The global software defined data center (SDDC) market is estimated to reach US$90.416 billion by 2022, from US$36.517 billion in 2017, meaning that companies will continue on the path of software defined everything. While the immediate benefits of SDDCs revolve around less CapEx, OpEx, centralized management, and the deployment of cloud in a box, organizations need to prepare for challenges facing when adhering to SDDCs.
It will work for everyone
Before starting to migrate your legacy infrastructure and technologies to a software defined datacenter, it’s important to set the right expectations in terms of performance and whether the new infrastructure will support legacy technologies. Migrating legacy technologies to new infrastructures might not be an option, as some will probably be completely incompatible.
This challenge needs to be addressed beforehand, by creating a solid migration plan for core technologies, then thinking about the overall benefits of SDDCs. The same level of planning should be applied to network architectures, machine naming conventions, operating systems, and even network bandwidth.
While traditional data center teams focused more on hardware aspects and physically maintaining your legacy data center, building a software defined datacenter requires a completely new set of skills involving virtualization and automation. If your organization previously had a large headcount of field engineers focused mainly on maintenance, chances are the headcount will remain the same. However, these new people will likely focus more on integrating technologies, automating processes and services, and optimizing resource consumption and utilization.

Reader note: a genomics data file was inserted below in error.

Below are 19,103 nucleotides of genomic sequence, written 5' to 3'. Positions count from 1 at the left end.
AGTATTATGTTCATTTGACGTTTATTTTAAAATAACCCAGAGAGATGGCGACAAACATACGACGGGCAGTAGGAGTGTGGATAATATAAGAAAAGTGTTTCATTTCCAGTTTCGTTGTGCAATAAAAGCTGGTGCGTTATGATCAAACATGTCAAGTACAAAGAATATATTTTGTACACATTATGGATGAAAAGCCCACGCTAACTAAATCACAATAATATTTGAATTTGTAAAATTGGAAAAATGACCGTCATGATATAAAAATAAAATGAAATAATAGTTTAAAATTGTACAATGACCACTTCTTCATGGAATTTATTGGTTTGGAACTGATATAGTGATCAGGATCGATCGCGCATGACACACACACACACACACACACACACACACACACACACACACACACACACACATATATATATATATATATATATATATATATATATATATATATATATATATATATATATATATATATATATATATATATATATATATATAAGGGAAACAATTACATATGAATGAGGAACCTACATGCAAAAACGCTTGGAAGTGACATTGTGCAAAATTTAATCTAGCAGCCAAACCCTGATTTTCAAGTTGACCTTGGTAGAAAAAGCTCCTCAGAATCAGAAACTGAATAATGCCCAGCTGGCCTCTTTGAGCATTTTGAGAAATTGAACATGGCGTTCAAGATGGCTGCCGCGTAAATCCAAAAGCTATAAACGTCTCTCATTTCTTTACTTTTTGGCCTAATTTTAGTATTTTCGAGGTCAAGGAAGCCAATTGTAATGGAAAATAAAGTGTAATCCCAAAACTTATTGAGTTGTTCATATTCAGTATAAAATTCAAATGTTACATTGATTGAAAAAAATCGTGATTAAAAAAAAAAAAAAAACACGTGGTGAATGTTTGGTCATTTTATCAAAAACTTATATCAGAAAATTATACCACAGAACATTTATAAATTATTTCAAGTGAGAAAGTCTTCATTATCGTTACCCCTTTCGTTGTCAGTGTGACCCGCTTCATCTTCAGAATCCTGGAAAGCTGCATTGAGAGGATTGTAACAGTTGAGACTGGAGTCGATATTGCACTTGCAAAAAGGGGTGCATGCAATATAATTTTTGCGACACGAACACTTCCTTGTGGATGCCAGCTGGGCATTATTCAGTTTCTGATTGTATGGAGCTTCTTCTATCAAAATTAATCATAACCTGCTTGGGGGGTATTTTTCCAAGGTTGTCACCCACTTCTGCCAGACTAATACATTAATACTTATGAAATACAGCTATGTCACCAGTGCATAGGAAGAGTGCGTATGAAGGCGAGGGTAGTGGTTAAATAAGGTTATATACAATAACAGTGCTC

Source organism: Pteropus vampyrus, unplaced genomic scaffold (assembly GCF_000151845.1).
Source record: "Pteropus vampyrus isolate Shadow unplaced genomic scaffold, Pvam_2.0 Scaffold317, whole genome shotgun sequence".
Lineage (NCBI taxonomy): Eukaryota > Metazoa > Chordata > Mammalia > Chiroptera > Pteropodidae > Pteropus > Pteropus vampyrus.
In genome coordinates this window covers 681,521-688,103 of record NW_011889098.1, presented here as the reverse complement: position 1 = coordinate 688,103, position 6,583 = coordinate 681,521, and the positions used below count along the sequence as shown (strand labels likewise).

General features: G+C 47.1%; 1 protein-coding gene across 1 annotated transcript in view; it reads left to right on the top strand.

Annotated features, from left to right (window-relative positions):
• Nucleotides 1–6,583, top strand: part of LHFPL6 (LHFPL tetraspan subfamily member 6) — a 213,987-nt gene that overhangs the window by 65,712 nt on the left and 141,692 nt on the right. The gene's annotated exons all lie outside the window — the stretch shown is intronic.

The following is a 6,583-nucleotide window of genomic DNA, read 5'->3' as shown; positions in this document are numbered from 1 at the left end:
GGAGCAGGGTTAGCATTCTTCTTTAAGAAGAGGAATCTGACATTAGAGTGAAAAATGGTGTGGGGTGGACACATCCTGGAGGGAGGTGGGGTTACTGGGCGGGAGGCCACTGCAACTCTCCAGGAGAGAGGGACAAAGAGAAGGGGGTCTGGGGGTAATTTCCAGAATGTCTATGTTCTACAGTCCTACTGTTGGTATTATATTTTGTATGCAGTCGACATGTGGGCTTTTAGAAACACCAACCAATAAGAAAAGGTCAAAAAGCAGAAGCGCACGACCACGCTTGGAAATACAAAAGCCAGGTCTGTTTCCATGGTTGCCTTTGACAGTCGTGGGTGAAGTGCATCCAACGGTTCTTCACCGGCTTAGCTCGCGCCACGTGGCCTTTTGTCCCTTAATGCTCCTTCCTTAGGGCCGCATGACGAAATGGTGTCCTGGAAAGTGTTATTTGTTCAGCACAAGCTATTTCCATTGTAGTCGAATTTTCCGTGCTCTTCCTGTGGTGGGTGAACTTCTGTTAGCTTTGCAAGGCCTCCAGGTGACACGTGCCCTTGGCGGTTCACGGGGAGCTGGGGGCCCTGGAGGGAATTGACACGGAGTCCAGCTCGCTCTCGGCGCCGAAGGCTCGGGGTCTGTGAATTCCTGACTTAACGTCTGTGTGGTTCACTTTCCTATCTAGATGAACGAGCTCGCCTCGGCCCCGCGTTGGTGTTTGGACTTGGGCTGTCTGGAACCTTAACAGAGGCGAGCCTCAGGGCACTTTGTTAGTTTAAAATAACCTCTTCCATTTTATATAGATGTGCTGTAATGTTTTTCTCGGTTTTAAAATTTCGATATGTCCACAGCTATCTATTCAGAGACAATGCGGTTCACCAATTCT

While it is true that some organizations may experience a headcount drop, depending on the size of the migration, the number of people will likely remain within the same margins, except they’ll focus on innovation instead of menial jobs.
Security Gets Easier
As visibility and management over the entire infrastructure becomes a lot easier, security becomes a lot more difficult than expected. The biggest deterrent is that few security vendors have out-of-the-box integration with SDDCs and, instead of helping businesses achieve the level of performance that SDDCs promise, legacy security solutions stand in the way.
Finding a security solution that can integrate with a centralized management console and provide the same level of security for any environment or infrastructure becomes a daunting task. Security needs to become an enabler for software defined data centers, or organizations face more problems than anticipated.
Realizing the Value of SDDC
Transitioning from manual configuration hardware and software to scripts, virtualization, and infrastructures managed using graphical user interfaces is expected to become the new norm. The value lies not just in manageability, but also in the significant performance and cost optimization that SDDCs promise, provided organizations making the leap carefully plan ahead and make the implementation considering core business values.
To deliver security and performance in the data center, organizations first need to overcome security challenges brought forward by virtualization, so that they can focus on optimizing performance and costs.